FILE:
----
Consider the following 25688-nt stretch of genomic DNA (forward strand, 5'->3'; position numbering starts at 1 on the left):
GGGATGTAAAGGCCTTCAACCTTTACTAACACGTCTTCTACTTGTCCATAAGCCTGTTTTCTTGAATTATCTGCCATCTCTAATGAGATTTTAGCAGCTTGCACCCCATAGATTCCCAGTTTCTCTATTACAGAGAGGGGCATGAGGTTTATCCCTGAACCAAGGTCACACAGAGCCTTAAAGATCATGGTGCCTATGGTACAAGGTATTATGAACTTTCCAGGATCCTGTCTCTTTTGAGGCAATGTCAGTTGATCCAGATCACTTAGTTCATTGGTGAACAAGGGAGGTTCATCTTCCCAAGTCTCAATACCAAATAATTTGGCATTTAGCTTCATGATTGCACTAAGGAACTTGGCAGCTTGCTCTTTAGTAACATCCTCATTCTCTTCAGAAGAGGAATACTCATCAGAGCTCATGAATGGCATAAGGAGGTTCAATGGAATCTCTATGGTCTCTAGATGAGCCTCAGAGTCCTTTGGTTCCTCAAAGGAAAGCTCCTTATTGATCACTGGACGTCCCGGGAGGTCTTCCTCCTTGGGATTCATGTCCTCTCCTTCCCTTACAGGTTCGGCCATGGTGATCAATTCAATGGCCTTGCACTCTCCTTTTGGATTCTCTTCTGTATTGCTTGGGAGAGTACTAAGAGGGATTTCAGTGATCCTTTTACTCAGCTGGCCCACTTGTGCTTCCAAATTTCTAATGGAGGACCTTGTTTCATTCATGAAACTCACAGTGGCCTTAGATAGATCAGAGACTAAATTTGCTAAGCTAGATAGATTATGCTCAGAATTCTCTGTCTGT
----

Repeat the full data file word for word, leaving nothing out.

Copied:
Consider the following 25688-nt stretch of genomic DNA (forward strand, 5'->3'; position numbering starts at 1 on the left):
GGGATGTAAAGGCCTTCAACCTTTACTAACACGTCTTCTACTTGTCCATAAGCCTGTTTTCTTGAATTATCTGCCATCTCTAATGAGATTTTAGCAGCTTGCACCCCATAGATTCCCAGTTTCTCTATTACAGAGAGGGGCATGAGGTTTATCCCTGAACCAAGGTCACACAGAGCCTTAAAGATCATGGTGCCTATGGTACAAGGTATTATGAACTTTCCAGGATCCTGTCTCTTTTGAGGCAATGTCAGTTGATCCAGATCACTTAGTTCATTGGTGAACAAGGGAGGTTCATCTTCCCAAGTCTCAATACCAAATAATTTGGCATTTAGCTTCATGATTGCACTAAGGAACTTGGCAGCTTGCTCTTTAGTAACATCCTCATTCTCTTCAGAAGAGGAATACTCATCAGAGCTCATGAATGGCATAAGGAGGTTCAATGGAATCTCTATGGTCTCTAGATGAGCCTCAGAGTCCTTTGGTTCCTCAAAGGAAAGCTCCTTATTGATCACTGGACGTCCCGGGAGGTCTTCCTCCTTGGGATTCATGTCCTCTCCTTCCCTTACAGGTTCGGCCATGGTGATCAATTCAATGGCCTTGCACTCTCCTTTTGGATTCTCTTCTGTATTGCTTGGGAGAGTACTAAGAGGGATTTCAGTGATCCTTTTACTCAGCTGGCCCACTTGTGCTTCCAAATTTCTAATGGAGGACCTTGTTTCATTCATGAAACTCACAGTGGCCTTAGATAGATCAGAGACTAAATTTGCTAAGCTAGATAGATTATGCTCAGAATTCTCTGTCTGT